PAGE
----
It is also interesting to note that Mary only learns the true state of her aunt's existence, that of a sick and alcoholic streetwalker, near the end of the novel, after Mary has done all and braved all to save Jem from the gallows. Now she must understand just how foolish and dangerous was her early wish to follow in her aunt's footsteps when she sees where those steps have led. Mary immediately determines that she and Jem will find her aunt, and by loving and caring for her, who has not been loved or cared for in a very long time, they will "make her good" (463).
Before we leave Mary Barton, we must look at two characters who have a positive influence on the motherless Mary. The first is Alice Wilson, an old spinster friend of the family. Alice left home as a young girl to work as a domestic servant in Manchester where her brother George said there were higher wages available. Early in the novel, when Alice describes to Mary the many duties she performed at her place including minding the children, nursing them when they had the measles, tending the family shop, cooking, and washing, "Mary was glad she had not gone into service, and said so." (p.69)
This is not an unusual response from Mary, who has only herself and her father to feed and look after since her mother and brother have died; there is no need for her to pack up and leave to seek work away from her home which is what Alice needed to do to lessen the burden on her family when there were more children than could be adequately fed. Because of their different situations in childhood, Mary and Alice think differently on the subject of going into service. To Alice, helping others is a great pleasure and one that she has sought throughout her life. The idea of going into the difficult work of service clashes with Mary's early dreams of "becoming a lady, and doing all the elegant nothings appertaining to ladyhood" (121). We have already seen that helping others will become the mature Mary's first concern as she frees Jem and simultaneously protects her father from being found out as the murderer.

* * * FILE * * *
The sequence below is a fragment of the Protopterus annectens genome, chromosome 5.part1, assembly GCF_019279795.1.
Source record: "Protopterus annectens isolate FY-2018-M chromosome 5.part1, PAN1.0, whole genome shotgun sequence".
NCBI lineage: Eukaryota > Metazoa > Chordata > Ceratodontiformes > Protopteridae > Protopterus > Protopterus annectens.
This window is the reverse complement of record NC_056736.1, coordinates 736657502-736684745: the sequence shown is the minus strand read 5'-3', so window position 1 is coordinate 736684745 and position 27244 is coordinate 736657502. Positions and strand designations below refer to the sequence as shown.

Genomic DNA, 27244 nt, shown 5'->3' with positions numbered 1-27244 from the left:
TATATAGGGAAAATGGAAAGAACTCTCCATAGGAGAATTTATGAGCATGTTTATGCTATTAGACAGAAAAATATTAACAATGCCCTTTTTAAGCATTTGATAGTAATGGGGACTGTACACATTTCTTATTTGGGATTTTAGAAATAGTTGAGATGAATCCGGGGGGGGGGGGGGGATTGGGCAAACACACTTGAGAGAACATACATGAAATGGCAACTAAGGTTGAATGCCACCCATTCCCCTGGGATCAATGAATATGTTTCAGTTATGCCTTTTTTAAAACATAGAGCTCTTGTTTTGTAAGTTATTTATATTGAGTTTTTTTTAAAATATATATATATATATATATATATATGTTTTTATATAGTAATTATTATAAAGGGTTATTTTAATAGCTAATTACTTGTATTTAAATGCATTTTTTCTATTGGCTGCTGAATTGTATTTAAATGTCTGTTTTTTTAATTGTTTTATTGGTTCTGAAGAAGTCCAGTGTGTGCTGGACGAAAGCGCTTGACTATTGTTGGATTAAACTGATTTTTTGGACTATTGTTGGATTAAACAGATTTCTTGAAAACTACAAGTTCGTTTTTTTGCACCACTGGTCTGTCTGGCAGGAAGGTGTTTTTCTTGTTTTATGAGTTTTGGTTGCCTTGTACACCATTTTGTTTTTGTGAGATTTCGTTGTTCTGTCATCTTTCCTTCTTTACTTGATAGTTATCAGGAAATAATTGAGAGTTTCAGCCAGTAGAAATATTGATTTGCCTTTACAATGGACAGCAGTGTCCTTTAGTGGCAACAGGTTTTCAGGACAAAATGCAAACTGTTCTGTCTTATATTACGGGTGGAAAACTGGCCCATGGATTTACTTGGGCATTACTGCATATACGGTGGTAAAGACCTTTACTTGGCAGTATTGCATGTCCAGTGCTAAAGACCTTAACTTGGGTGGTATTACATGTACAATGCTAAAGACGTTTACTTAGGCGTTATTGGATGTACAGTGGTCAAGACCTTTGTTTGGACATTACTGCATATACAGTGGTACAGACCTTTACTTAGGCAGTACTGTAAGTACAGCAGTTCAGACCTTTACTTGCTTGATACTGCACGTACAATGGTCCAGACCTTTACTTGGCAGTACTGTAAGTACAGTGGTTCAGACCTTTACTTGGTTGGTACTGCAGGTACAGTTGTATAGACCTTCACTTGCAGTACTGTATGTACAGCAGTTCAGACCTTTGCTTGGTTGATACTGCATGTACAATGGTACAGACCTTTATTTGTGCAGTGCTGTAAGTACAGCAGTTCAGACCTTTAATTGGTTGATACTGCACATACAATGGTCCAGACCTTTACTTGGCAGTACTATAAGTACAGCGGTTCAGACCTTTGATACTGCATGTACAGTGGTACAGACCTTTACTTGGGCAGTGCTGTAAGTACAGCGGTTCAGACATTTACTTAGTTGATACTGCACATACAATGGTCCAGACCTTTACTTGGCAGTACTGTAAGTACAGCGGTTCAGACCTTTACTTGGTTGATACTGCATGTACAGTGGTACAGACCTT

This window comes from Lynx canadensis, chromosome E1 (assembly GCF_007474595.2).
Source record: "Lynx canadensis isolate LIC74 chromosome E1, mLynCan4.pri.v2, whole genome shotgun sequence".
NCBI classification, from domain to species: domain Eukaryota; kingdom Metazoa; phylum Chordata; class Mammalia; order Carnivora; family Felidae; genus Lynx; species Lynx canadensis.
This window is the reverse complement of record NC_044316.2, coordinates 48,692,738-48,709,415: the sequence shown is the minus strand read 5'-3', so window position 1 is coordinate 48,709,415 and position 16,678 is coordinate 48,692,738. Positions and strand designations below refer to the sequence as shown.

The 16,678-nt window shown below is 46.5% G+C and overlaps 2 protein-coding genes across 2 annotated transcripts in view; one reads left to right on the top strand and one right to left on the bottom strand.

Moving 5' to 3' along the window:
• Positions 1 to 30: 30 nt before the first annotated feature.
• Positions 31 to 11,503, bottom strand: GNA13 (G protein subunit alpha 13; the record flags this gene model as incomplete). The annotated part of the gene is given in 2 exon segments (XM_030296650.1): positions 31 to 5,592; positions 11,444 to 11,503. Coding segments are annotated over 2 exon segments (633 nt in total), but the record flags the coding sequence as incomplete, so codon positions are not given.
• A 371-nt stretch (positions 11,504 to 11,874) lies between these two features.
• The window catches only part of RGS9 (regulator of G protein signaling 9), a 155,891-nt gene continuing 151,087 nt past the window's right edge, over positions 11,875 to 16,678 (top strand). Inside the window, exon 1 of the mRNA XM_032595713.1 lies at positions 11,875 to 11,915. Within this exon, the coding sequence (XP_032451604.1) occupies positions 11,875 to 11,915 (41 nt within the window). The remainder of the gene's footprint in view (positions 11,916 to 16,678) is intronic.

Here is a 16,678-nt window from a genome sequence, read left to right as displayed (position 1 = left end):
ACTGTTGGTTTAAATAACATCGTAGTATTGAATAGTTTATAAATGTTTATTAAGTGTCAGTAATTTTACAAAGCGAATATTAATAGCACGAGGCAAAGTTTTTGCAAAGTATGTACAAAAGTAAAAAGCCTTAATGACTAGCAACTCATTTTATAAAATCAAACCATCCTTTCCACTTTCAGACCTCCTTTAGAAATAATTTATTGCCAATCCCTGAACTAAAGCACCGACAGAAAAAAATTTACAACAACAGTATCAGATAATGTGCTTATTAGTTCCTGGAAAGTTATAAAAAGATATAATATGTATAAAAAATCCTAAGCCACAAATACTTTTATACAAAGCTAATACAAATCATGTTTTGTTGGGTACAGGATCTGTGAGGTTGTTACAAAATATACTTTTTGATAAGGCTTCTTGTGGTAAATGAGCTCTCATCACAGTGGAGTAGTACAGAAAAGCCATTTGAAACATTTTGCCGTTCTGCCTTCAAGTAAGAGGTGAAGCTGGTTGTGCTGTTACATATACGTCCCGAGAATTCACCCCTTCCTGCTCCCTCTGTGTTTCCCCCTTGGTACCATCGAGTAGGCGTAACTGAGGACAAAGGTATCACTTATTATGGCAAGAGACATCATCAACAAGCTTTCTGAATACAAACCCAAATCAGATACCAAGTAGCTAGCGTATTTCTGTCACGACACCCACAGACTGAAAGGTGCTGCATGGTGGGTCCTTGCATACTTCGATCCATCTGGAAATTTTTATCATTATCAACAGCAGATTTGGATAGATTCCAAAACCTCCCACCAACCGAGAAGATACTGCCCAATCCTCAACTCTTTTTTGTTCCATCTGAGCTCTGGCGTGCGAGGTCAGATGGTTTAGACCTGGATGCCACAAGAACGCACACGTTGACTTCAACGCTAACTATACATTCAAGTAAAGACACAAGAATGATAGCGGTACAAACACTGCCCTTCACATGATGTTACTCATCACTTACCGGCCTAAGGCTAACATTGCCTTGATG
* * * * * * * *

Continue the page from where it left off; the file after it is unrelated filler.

At the time of the previous conversation, Mary is in Alice's little cellar home where she has been invited for tea and an introduction to a girl her own age, called Margaret Jennings. The values that Mary is espousing at this point in her life are clearly different from those of the other two women. Mary, very concerned with her appearance and its effect on other people, dresses in a new gown with linen accents to attend the simple meal of bread, butter, and tea at gentle Alice's house because she wants to impress the new girl. Margaret is described as a "sweet-looking young woman...[whose] dress was humble and very simple" (66), and she is duly impressed by Mary's beauty. Throughout the conversation about Alice's youth, Mary makes remarks and asks questions that reflect what is important to her at that time: the prettiness of something, or the gratification of a wish. Margaret has respect for Alice's memories and listens with interest, not judgment. Notwithstanding their differences in character, Margaret and Mary become close friends and confidants. Though Mary may not be aware of it, her friendship with Margaret is beneficial to her character as "Margaret had the great charm of possessing good strong common sense" (80), a value that Mary would greatly benefit from having. The closer she becomes to Margaret, the more values Mary notices that her friend possesses: Margaret is calm, steady, hard-working, loving, and sensible. Margaret helps strengthen "her [Mary's] patience and her hope" (191), and the failing health of dear old Alice Wilson helps make Mary more sensitive to the needs and wants of others. In the trials yet to come, Mary is a tower of strength to her friends as she herself becomes the model of the self-sacrificing heroine.
Though she is too absorbed in fulfilling her dreams to be fully aware of the good, wholesome, feminine values that Alice represents, as Mary matures she will become more caring and self-sacrificing in her relationships with other people: rescuing Jem at any cost, even her own health, or proposing to take her aunt home and nurse her troubled body and soul. We will see this good-natured self-sacrifice again in Ruth, as Ruth becomes a nurse for highly-infectious fever patients, including the man who led her astray as Mary Barton's Aunt Esther had unknowingly started Mary onto the same path of destruction that she herself had taken.